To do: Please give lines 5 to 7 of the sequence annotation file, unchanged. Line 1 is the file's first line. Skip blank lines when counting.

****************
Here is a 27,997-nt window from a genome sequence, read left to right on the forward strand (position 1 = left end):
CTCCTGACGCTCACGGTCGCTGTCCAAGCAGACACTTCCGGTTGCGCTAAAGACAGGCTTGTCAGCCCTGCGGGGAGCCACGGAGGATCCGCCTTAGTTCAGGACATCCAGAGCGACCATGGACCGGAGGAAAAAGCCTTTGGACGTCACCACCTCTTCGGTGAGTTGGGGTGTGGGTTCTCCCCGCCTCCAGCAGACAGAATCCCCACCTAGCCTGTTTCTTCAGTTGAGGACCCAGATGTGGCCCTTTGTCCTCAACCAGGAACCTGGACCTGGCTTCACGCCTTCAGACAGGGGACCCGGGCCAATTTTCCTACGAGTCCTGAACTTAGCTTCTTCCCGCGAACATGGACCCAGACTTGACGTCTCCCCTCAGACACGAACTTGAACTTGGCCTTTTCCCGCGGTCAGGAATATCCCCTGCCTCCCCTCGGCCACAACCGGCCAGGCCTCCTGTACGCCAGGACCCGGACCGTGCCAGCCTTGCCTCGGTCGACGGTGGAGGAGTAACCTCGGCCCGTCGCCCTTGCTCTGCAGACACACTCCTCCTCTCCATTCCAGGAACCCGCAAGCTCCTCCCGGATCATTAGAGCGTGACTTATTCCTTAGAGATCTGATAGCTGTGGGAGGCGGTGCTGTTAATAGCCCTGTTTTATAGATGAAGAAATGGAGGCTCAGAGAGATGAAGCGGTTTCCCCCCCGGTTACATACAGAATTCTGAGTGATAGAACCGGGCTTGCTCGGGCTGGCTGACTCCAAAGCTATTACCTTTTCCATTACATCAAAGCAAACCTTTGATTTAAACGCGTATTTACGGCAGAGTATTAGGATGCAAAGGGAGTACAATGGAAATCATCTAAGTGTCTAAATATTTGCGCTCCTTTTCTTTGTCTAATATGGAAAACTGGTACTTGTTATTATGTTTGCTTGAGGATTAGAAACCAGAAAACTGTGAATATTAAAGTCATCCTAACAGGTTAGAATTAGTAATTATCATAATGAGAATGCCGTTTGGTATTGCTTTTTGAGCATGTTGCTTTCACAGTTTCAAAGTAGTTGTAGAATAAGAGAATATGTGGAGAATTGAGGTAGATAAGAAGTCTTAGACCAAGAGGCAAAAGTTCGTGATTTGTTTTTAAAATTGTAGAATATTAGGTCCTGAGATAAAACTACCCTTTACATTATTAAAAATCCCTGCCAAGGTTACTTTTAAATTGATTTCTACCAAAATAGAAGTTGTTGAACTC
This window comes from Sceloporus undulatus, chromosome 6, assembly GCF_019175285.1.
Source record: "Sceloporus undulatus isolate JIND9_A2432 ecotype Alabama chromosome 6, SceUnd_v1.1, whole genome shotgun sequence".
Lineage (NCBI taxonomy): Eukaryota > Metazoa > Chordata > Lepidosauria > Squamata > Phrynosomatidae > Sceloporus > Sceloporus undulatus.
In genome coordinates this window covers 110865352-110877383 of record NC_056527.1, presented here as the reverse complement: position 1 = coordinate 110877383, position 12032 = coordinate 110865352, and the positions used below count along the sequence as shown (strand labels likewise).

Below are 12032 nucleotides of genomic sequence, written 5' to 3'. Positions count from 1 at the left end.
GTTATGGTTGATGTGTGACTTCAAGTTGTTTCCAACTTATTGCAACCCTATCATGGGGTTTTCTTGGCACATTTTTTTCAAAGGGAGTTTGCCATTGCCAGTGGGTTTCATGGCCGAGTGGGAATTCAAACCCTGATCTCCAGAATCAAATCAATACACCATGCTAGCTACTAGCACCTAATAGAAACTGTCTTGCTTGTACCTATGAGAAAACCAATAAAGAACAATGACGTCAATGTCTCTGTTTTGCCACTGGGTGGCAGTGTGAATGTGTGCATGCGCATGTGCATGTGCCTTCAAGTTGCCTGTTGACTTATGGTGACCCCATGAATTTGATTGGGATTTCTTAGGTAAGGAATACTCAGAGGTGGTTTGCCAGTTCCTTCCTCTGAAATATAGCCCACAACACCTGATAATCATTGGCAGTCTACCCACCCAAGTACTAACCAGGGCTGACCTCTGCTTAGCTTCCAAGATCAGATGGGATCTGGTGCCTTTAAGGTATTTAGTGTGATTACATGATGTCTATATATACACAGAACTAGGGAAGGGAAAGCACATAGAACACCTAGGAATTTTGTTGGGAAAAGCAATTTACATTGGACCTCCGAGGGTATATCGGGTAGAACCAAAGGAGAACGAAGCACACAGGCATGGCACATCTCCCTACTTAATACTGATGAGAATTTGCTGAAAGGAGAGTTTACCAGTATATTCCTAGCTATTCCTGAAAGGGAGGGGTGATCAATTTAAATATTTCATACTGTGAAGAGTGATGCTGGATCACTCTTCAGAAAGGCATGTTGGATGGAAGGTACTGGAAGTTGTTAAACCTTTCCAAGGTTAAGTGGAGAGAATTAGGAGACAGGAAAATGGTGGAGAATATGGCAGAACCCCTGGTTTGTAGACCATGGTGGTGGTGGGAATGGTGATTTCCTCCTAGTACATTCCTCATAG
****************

Lineage (NCBI taxonomy): Eukaryota > Metazoa > Chordata > Lepidosauria > Squamata > Phrynosomatidae > Sceloporus > Sceloporus undulatus.
In genome coordinates this window covers 110865352-110877383 of record NC_056527.1, presented here as the reverse complement: position 1 = coordinate 110877383, position 12032 = coordinate 110865352, and the positions used below count along the sequence as shown (strand labels likewise).

Below are 12032 nucleotides of genomic sequence, written 5' to 3'. Positions count from 1 at the left end.